An analysis of hemp-derived items sold on Amazon recently concentrated on various candies, tinctures, topicals, and mints labeled as hemp products. Remarkably, more than a third of the examined items (24 out of 56, or 43%) had no hemp content, and the bulk of them (35 out of 56, or 62.5%) included no cannabinoids at all.


Unbelievably, a significant portion of the products—nearly 95% of them—lacked Certificates of Analysis (COAs), a vital document usually offered by respectable retailers of hemp goods. Furthermore, the investigation verified that a staggering 96% of the examined items lacked proper dose information.


The forthcoming revision of the Farm Bill, expected later this year, is highly anticipated to include provisions aimed at further restricting THC levels in hemp-derived products.


Addressing Regulatory Challenges and Consumer Safety Concerns


The revelations from the study underscore a pressing need for regulatory intervention and consumer safeguards in the hemp-derived cannabinoid industry. With a significant majority of smokable hemp products surpassing federal THC limits, there are glaring gaps in oversight and accountability. These findings raise concerns about consumer safety, as individuals may inadvertently be exposed to psychoactive effects when expecting non-intoxicating hemp products. It highlights the urgency for regulatory bodies to implement stricter standards, ensuring that products accurately reflect their cannabinoid content and adhere to legal thresholds.


Furthermore, disparities in manufacturer paperwork and lab studies indicate structural problems with product labeling and testing procedures. Customers who depend on reliable information to make decisions are put at risk by the inconsistent and opaque reporting of cannabis levels. This emphasizes the necessity for strict quality control procedures and uniform testing procedures throughout the hemp sector. Regulators can reduce the frequency of mislabeled items and improve customer confidence in the marketplace by providing clear criteria and enforcing compliance.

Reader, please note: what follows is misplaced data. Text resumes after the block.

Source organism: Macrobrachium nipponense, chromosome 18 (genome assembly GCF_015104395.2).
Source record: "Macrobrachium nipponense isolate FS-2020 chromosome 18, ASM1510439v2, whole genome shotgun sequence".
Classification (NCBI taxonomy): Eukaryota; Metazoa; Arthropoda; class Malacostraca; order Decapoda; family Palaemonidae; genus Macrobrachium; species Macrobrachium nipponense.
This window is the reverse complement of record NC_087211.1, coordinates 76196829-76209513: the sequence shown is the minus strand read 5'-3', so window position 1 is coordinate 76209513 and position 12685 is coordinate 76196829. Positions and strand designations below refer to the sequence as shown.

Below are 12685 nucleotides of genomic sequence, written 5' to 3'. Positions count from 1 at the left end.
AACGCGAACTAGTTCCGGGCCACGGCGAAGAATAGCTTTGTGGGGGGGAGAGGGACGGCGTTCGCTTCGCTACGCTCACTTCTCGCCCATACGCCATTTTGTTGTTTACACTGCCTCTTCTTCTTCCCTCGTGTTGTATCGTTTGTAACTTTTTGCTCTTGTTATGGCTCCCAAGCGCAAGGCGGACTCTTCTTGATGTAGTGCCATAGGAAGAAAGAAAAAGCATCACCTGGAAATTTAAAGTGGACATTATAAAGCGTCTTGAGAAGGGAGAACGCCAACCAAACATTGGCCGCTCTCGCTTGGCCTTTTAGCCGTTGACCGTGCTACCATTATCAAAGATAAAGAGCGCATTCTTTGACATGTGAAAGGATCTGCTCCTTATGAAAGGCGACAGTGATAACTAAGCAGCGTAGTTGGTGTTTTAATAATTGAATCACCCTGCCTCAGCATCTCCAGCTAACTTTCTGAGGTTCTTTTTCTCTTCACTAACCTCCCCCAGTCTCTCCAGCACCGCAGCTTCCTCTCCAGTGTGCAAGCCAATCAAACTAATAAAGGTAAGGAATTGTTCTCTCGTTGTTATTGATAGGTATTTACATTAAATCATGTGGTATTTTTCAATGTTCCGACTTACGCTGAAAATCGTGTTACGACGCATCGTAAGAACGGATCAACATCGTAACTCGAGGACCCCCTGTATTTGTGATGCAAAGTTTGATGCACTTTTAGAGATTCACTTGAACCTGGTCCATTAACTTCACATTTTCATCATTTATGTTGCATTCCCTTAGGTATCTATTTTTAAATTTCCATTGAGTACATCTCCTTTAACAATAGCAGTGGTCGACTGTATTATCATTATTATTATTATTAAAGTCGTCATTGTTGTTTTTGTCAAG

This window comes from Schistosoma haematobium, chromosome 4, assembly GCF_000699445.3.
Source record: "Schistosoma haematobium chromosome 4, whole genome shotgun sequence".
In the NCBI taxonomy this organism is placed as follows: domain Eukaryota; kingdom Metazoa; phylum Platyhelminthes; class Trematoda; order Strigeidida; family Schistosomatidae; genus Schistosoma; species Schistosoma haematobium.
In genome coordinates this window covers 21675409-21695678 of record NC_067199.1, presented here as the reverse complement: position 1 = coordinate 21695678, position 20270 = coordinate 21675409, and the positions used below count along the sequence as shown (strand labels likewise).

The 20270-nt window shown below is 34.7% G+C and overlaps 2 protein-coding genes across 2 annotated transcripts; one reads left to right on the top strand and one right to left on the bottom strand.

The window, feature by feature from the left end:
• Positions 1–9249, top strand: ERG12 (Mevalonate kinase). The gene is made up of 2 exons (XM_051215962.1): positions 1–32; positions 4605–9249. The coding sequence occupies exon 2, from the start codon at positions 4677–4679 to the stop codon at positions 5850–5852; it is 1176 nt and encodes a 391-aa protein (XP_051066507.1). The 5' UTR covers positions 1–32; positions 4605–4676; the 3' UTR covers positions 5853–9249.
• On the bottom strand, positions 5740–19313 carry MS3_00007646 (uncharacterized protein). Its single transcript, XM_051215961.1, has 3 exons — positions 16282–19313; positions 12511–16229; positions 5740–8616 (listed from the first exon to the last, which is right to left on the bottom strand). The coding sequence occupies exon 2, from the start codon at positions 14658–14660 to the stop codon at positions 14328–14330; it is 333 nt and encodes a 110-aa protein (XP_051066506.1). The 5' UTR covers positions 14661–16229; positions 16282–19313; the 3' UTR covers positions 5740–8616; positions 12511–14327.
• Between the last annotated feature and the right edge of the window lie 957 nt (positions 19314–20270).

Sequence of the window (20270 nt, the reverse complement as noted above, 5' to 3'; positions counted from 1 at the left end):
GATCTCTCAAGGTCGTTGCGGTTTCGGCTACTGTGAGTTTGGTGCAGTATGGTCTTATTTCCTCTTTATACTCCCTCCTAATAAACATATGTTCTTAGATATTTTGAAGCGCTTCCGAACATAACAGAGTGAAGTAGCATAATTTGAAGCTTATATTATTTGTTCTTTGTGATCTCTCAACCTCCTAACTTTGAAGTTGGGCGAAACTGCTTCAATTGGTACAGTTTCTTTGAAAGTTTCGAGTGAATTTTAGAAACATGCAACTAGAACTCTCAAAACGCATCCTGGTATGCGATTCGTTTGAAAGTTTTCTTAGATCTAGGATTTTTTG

As states grapple with the burgeoning hemp-derived cannabinoid market, there is a growing trend towards tightening regulations and enforcement measures. Some states are introducing stricter oversight procedures, while others are contemplating outright bans on certain hemp-derived cannabinoids and associated products. This evolving regulatory landscape reflects efforts to address the complexities and challenges posed by the rapid expansion of the hemp industry. However, harmonizing regulations at the federal level remains crucial to ensure consistency and coherence in the marketplace.


In the future, the Farm Bill's modification offers a chance to address the problem of THC levels in goods produced from hemp and implement significant improvements. Future measures may limit the amount of THC in products even further, bringing federal rules into line with changing consumer expectations and industry norms. Policymakers may encourage a transparent and responsible hemp industry that supports public health and trust in goods derived from hemp by proactively resolving regulatory gaps and placing a high priority on consumer safety.


Bottom Line


The study's findings underscore the urgent need for regulatory intervention and consumer protection measures in the hemp-derived cannabinoid industry, where over 90% of smokable hemp products exceed federal THC limits. Discrepancies between lab analyses and manufacturer documentation highlight systemic issues in product labeling and testing protocols, emphasizing the necessity for consistent quality control measures. As states grapple with tightening regulations, harmonizing federal guidelines is crucial to ensure coherence across the marketplace. The forthcoming revision of the Farm Bill presents an opportunity to enact meaningful reforms and address THC levels in hemp-derived products, promoting transparency and consumer safety in the evolving hemp industry.